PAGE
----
The Cost of Not Covering Proton Radiation Therapy
In 2018, an Oklahoma jury awarded $25.5 million to the family of a cancer patient denied coverage for proton radiation therapy by Aetna. The case involved the denial of coverage for Orrana Cunningham, who had stage 4 nasopharyngeal cancer near her brain stem. Her doctors wanted her to receive proton therapy, a targeted form of radiation that could pinpoint her tumor without the potential for blindness or other side effects of standard radiation. Aetna denied coverage based on their exclusion for investigational and experimental treatment and services. The jurors said their verdict was intended as a message for Aetna to change its ways.
Last year, a jury in Las Vegas, Nevada, returned a $200 million verdict against a UnitedHealthcare subsidiary, with $160 million of the award intended to punish the insurer for its malicious and oppressive conduct, and to deter them and other insurers from similarly denying coverage.
Two weeks ago, notice of a $3.4 million class action settlement with Aetna was filed in the United States District Court for the Eastern District of Pennsylvania, that will allow 142 patients who were denied coverage for proton radiation therapy to submit claims for reimbursement. Perhaps more importantly, Aetna revised its coverage guidelines after this lawsuit was filed to expand the list of cancers for which proton beam therapy could be considered an appropriate treatment.
Several other insurers have also been sued in the last few years for wrongful denials of proton therapy, including UnitedHealthcare, Humana Insurance Co., Blue Cross Blue Shield of Texas, Blue Shield of California, Blue Cross Blue Shield of North Carolina, and others.
These types of cases can be a catalyst for change, forcing insurers to reconsider their internal coverage guidelines and medical policies on proton therapy. As we’ve seen in the wake of these court decisions, insurers have revised their guidelines to allow for greater utilization of proton therapy for more types of cancer diagnoses. Each revision is an incremental concession by insurers that they can no longer justify coverage denials on grounds that proton therapy is not “medically necessary” for a patient suffering with cancer or that the treatment is excluded as “experimental” or “investigational.” This is compounded by the fact that FDA approved it in 1988, the leading cancer centers in the nation provide proton therapy as a safe form of treatment, numerous studies illustrate proton therapy’s efficacy in treating various cancers, and Medicare covers it.
Commercial insurers have resisted covering proton therapy because they contend it is too expensive compared to traditional forms of radiation, or that the increased cost is not supported by demonstrable evidence of increased positive outcomes compared to traditional radiation. These cost-based denials are short-sighted. First, only 1.5% of all radiation-related claims made in the U.S. are for proton therapy. Second, the cases above demonstrate there can be a steep price for denying coverage. Finally, and perhaps most significantly, studies have shown that proton therapy results in less damage to healthy tissue and organs, toxic side effects, secondary cancers, and other consequences of traditional radiation that lead to hospitalizations and other forms of acute and long-term care that will prove far more expensive for the insurers.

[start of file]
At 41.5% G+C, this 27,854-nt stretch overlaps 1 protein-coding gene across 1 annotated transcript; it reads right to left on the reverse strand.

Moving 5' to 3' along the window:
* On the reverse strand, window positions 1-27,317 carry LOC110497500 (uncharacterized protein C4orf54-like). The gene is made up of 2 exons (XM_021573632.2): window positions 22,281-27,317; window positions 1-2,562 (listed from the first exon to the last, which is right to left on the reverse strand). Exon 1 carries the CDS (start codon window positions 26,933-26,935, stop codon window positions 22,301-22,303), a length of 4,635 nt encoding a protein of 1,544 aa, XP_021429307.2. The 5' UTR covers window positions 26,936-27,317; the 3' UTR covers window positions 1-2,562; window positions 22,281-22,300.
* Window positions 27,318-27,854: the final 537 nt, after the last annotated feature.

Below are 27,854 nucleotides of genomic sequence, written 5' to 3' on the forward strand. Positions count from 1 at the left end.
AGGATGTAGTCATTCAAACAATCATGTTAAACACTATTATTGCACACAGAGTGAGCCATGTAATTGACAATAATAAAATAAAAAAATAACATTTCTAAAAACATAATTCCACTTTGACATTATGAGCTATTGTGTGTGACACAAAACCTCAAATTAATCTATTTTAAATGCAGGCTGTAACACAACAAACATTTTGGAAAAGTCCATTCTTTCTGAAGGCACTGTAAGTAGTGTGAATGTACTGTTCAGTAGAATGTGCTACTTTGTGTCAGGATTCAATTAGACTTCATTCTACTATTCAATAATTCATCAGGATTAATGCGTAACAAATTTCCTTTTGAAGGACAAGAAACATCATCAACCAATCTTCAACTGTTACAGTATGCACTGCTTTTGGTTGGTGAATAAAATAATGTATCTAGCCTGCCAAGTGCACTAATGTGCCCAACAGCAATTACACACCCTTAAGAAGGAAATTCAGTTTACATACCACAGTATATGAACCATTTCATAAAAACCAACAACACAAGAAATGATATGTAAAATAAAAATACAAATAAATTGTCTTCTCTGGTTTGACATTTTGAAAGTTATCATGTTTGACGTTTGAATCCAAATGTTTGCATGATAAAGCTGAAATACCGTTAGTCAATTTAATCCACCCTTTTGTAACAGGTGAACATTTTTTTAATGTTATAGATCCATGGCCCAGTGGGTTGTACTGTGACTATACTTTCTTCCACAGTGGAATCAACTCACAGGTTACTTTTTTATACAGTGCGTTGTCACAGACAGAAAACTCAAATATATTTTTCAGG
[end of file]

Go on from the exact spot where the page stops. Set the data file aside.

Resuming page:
Over the next five years, look for commercial insurers to focus less on restricting their proton therapy utilization guidelines and more on their reimbursement policies, developing alternative payment models that allow for greater access to proton therapy without the corollary increase in medical loss ratios and premiums that insurers always bemoan when defending their guidelines. If insurers are more receptive to the pleas of their members’ providers who caution of the potential negative outcomes should proton therapy be denied, and if they look to invest in the long-term health of their members, not just until the next open enrollment, they would appreciate the benefits of that investment by saving on the cost of future care. Studies have also shown that patients who receive proton therapy recover quicker and are able to return to work and resume their regular duties. For employer self-funded health plans, insurers who deny proton therapy are not only unnecessarily passing along the cost of future care to the employer, but also the cost of having a valued employee out of work for a longer period of time.
Insurers can either continue to be short-sighted investors in their members and risk losing their business and, more importantly, their employer’s business, or they can initiate programs that value membership longevity and reward plan renewals. They can use their warehouses of claims data to identify providers for network inclusion, or to establish a “center of excellence” or “blue ribbon” panel of providers, to expand access while establishing acceptable reimbursement rates and enabling economic feasibility for all stakeholders. If this is the trend for proton therapy coverage, proton centers and radiation oncologists who provide this treatment will likely see a shift in time spent appealing authorization denials to time spent managing revenue cycles and negotiating proper reimbursement rates for covered proton therapy.
For more information about this article or healthcare reimbursement litigation in general, please contact AGG Healthcare Litigation attorneys Rich Collins or Landen P. Benson.
- Richard T. Collins
- Landen Benson